|       bf16_channels_last       |      successful      |    17.207    |        0.794         |
|           bf16_ipex            |      successful      |    12.634    |        0.792         |
|    bf16_ipex_channels_last     |      successful      |    13.36     |        0.792         |
|          static_int8           |      successful      |    12.317    |        0.786         |
|        static_int8_ipex        |   fail to convert    |     None     |         None         |
|            jit_fp32            |      successful      |    18.114    |        0.794*        |
|     jit_fp32_channels_last     |      successful      |    18.434    |        0.794*        |
|            jit_bf16            |      successful      |    28.988    |        0.794         |
|     jit_bf16_channels_last     |      successful      |    28.907    |        0.794         |
|         jit_fp32_ipex          |      successful      |    18.021    |        0.794*        |
|  jit_fp32_ipex_channels_last   |      successful      |    18.088    |        0.794*        |
|         jit_bf16_ipex          |      successful      |    9.838     |        0.792         |
|  jit_bf16_ipex_channels_last   |      successful      |    10.315    |        0.792         |
|         openvino_fp32          |      successful      |    24.521    |        0.794*        |
|         openvino_int8          |      successful      |    5.774     |        0.794         |
|        onnxruntime_fp32        |      successful      |    19.682    |        0.794*        |
|    onnxruntime_int8_qlinear    |      successful      |    7.726     |         0.79         |
|    onnxruntime_int8_integer    |   fail to convert    |     None     |         None         |
-------------------------------- ---------------------- -------------- ----------------------
* means we assume the metric value of the traced model does not change, so we don't recompute metric value to save time.
Optimization cost 152.7s in total.


### 3. Filter acceleration methods#

In some cases, you may just want to test or compare several specific methods, there are two ways to achieve this.

1. If you just want to test very little methods, you could just set includes parameter:

[ ]:

optimizer.optimize(model=model,
metric=accuracy,
direction="max",
includes=["openvino_fp32", "onnxruntime_fp32"],
latency_sample_num=100)


The example output of optimizer.optimize is shown below.

 -------------------------------- ---------------------- -------------- ----------------------
|             method             |        status        | latency(ms)  |     metric value     |
-------------------------------- ---------------------- -------------- ----------------------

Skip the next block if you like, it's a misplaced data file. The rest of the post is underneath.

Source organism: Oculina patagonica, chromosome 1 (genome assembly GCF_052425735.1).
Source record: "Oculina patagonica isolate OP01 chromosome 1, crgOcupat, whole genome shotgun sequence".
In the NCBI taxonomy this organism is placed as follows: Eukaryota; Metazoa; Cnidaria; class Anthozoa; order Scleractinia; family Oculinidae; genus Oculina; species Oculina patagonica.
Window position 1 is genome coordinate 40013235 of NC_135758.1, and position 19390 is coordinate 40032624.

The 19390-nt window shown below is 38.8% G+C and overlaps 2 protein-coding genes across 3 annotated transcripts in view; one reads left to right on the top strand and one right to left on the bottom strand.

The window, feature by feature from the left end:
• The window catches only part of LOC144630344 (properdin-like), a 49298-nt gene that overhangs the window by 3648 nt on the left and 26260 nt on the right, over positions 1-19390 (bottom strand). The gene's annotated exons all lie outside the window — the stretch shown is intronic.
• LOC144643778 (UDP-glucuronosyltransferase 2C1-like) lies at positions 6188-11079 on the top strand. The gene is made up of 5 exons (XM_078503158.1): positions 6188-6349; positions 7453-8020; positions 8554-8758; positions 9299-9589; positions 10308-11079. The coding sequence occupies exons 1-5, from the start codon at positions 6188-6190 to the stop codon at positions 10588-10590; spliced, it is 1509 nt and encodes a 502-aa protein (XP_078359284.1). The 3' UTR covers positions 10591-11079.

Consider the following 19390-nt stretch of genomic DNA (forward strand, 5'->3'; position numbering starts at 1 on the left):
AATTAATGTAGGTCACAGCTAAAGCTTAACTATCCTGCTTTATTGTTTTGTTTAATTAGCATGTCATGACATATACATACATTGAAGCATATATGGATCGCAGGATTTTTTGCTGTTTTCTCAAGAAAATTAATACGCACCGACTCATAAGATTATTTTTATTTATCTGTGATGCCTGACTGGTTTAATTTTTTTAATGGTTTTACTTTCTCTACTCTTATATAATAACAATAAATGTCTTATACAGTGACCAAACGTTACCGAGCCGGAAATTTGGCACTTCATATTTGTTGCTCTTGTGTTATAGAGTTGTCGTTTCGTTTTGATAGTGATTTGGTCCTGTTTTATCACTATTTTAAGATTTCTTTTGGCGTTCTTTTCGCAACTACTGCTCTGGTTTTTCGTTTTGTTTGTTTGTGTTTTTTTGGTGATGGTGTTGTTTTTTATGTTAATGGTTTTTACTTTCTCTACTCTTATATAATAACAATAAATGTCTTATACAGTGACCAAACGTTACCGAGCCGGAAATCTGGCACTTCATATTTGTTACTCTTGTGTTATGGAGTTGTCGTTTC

|            original            |      successful      |    29.859    |        0.794         |
|         openvino_fp32          |      successful      |    24.334    |        0.794*        |
|        onnxruntime_fp32        |      successful      |    20.872    |        0.794*        |
-------------------------------- ---------------------- -------------- ----------------------
* means we assume the metric value of the traced model does not change, so we don't recompute metric value to save time.
Optimization cost 22.8s in total.

1. If you want to test methods with specific precision / accelerator, or you want to test methods with / without ipex, you could specify precision / accelerator / use_ipex parameter:

[ ]:

optimizer.optimize(model=model,
metric=accuracy,
direction="max",
accelerator=('openvino', 'jit', None),
precision=('fp32', 'bf16'),
use_ipex=False,
latency_sample_num=100)


The example output of optimizer.optimize is shown below.

 -------------------------------- ---------------------- -------------- ----------------------
|             method             |        status        | latency(ms)  |     metric value     |
-------------------------------- ---------------------- -------------- ----------------------
|            original            |      successful      |    30.978    |        0.794         |
|       fp32_channels_last       |      successful      |    29.663    |        0.794*        |
|              bf16              |      successful      |    17.12     |        0.794         |
|       bf16_channels_last       |      successful      |    17.709    |        0.794         |
|            jit_fp32            |      successful      |    18.411    |        0.794*        |
|     jit_fp32_channels_last     |      successful      |    18.872    |        0.794*        |
|            jit_bf16            |      successful      |    29.355    |        0.794         |
|     jit_bf16_channels_last     |      successful      |    29.236    |        0.794         |
|         openvino_fp32          |      successful      |    24.312    |        0.794*        |
-------------------------------- ---------------------- -------------- ----------------------
* means we assume the metric value of the traced model does not change, so we don't recompute metric value to save time.
Optimization cost 60.8s in total.


📝 Note

You must pass a tuple input for parameter accelerator / precision.

In some cases, if you expect that some acceleration methods will not work for your model / not work well / run for too long / cause exceptions to the program, you could avoid running these methods by specifying excludes paramater:

[ ]:

optimizer.optimize(model=model,
metric=accuracy,
direction="max",
excludes=["onnxruntime_int8_qlinear", "openvino_int8"],
latency_sample_num=100)


The example output of optimizer.optimize is shown below.